Graduate Alumni Council News
In the coming year, Patricia Wadsworth, professor of biology at the University of Massachusetts Amherst, will join Melody Brown Burkins on the Graduate Alumni Council. She will be taking over from Allan Weatherwax, who is completing his time as a member of the council this spring. Professor Weatherwax earned his PhD in physics in 1995 and frequently returns to campus to provide guidance to graduate students. The Graduate Studies Office thanks Weatherwax for his active participation on the Alumni Council and in the graduate community more generally. “Alan Weatherwax has been a great graduate representative on the council, and we will miss his leadership,” observes Assistant Dean of Recruiting, Jane Seibel.
Professor Wadsworth is an active member of her local Dartmouth Alumni Club in the Pioneer Valley, and she is looking forward to becoming involved in the Graduate Alumni Council. She completed her PhD at Dartmouth in 1983, working with Professor Roger Sloboda. The Graduate Forum recently had the opportunity to speak with Professor Wadsworth about her time at Dartmouth and decision to join the Graduate Alumni Council.
Graduate Forum (GF): What inspired you to study biology at Dartmouth?
Patricia Wadsworth (PW): My decision to study at Dartmouth stemmed from working at the Marine Biological Laboratory in Woods Hole, Massachusetts. I had completed my undergraduate degree in biology at St. Lawrence University, and I took a summer job at the Marine Biological Laboratory in Woods Hole. My boss at MBL was Ken Edds, who received his PhD degree working with Professor Robert Allen, who subsequently moved to Dartmouth as Chair of Biology. Dartmouth researchers often perform research at the Marine Biological Lab over the summers, and I actually worked with several others from Dartmouth there. Dr. Edds had very much enjoyed working with Professor Allen, and he encouraged me to pursue my PhD at Dartmouth.
GF: What types of activities were you involved in while a graduate student?
PW: I spent a lot of time working in the lab, but in addition to that I also participated as a graduate student representative to the biology faculty. There was not a Graduate Student Council at that time, but individual departments did have graduate student representatives to inform them of graduate student happenings and concerns, so I participated as a rep. I also really enjoyed the many outdoor activities that the Hanover area offers. I took up cross-country skiing and went to the Dartmouth Outing Club cabins. There was a lot of camaraderie amongst the biology graduate students, and we would have different evening gatherings throughout the term.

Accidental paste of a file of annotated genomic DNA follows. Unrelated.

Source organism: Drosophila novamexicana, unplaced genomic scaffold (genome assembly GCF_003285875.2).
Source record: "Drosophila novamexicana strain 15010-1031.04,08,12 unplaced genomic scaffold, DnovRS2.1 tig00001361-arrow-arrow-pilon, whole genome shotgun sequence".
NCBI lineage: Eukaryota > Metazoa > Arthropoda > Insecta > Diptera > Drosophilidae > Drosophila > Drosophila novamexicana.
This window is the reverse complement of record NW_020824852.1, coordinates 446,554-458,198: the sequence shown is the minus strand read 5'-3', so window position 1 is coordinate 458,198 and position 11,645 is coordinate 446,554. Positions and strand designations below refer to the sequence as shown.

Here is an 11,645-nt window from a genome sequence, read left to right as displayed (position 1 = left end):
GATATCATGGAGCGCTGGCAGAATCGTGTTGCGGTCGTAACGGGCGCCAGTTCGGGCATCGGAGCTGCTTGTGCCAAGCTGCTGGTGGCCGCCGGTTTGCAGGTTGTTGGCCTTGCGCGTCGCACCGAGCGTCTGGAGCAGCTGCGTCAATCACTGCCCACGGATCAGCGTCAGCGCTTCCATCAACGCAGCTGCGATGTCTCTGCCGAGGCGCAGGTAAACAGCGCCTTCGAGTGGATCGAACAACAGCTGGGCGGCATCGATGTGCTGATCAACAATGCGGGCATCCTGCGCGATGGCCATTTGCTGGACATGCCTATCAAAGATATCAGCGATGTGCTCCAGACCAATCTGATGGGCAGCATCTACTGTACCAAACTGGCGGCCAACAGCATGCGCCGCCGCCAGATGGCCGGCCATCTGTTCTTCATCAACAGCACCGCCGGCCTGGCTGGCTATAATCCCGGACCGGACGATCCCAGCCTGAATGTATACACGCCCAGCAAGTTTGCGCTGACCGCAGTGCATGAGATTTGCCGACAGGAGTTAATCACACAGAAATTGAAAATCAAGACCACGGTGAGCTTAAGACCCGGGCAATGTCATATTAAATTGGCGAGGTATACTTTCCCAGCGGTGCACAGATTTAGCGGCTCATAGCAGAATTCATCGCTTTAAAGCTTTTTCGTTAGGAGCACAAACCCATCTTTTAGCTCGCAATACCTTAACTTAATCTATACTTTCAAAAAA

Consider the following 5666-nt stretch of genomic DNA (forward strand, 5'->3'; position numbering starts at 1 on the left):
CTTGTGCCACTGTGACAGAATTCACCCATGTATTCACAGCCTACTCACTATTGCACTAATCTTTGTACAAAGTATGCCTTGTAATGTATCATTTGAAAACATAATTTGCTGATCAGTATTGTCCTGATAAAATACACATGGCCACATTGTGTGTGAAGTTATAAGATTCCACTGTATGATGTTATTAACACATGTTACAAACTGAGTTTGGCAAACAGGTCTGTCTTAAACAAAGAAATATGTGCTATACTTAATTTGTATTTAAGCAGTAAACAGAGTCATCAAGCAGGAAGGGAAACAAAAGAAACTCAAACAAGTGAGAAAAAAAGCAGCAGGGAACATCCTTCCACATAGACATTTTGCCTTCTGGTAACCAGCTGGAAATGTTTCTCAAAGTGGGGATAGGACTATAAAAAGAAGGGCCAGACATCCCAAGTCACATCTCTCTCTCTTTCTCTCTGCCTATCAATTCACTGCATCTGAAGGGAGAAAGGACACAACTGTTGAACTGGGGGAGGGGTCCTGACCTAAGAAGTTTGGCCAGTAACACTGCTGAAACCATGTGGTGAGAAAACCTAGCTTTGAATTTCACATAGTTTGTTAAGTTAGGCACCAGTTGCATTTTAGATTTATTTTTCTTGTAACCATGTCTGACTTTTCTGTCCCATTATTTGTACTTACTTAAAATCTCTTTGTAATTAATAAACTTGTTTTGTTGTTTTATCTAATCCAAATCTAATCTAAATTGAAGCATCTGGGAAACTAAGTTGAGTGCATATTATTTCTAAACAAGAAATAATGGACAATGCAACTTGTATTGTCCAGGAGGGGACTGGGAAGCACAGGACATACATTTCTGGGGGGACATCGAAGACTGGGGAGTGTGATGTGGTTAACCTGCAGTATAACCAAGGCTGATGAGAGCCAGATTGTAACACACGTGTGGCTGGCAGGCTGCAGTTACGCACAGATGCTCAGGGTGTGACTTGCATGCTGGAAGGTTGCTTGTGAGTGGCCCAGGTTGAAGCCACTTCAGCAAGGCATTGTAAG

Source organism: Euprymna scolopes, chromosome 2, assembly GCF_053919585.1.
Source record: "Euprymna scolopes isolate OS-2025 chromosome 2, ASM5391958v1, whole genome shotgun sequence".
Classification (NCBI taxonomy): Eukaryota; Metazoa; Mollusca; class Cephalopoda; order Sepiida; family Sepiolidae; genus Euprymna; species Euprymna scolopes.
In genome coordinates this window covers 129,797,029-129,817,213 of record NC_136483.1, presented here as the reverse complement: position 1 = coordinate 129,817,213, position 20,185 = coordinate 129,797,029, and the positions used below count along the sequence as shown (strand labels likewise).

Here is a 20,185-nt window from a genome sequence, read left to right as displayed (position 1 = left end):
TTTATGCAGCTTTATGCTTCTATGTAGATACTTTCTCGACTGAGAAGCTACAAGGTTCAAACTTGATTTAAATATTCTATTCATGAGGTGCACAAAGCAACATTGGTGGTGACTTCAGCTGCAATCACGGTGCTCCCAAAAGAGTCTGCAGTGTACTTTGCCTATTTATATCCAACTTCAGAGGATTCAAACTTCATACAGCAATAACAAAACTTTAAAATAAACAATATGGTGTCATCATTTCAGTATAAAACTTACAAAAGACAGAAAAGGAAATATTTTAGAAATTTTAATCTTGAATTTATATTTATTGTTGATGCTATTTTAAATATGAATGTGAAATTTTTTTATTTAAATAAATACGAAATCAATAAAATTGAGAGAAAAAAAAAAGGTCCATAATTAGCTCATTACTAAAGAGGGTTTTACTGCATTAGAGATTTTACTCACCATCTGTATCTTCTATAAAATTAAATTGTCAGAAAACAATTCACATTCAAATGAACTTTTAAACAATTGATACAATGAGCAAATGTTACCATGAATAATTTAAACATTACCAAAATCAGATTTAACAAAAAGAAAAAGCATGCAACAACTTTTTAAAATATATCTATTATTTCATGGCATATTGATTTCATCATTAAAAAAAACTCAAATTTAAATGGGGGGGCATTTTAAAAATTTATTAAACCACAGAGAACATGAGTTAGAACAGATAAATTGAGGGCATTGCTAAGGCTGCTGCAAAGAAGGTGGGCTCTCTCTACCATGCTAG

GF: How did your graduate experience at Dartmouth prepare you for your position as a professor?
PW: As a graduate student, I had the opportunity to be a teaching assistant for several different courses. I feel that being a TA was great preparation for the teaching that I do now. The undergraduate students at Dartmouth are very bright and working with them was both challenging and satisfying. Although at the time I was primarily interested in being in the lab and working on my research, I think it would have been much harder for me to transition to a faculty position had I not had the chance to observe Dartmouth professors teaching and work with undergraduates there.
GF: What was it that made you decide you wanted to be a part of the Graduate Alumni Council?
PW: There are really two reasons that I decided to get involved in the Alumni Council. The first is that as a professional, I feel that it is important to maintain connections with the institution where you studied. As a graduate student, you are heavily involved in the work of your advisor, and when you graduate, you tend to maintain that connection to your mentor as you become a young faculty member. However, it is also important to have broader connections to the institution as a whole and to have interactions with your other classmates. I think that at the time I graduated, there was less emphasis on mentoring activities and maintaining connections, but now there is starting to be more recognition of how important these mentoring connections are.
The second reason that I decided to join the Council was that I am already involved in the Pioneer Valley Dartmouth Alumni Club. My father-in-law, who graduated from Dartmouth in 1939, is very active in the Alumni Club, and I started attending events with him and really enjoyed them. They have annual dinners, activities for families, and other events two to three times a year. Based on my interactions with the Alumni Club, I decided that I would like to be more involved in the broader Dartmouth alumni community and joining the Council seemed like a great way to get involved.
GF: Do you have any specific goals for the Alumni Council?
PW: My main goal is to enhance the opportunities for graduate alumni to get involved in the Dartmouth community.
We thank Professor Wadsworth for taking the time to talk with us, and we look forward to working with her in the future to promote the work of the Graduate Alumni Council!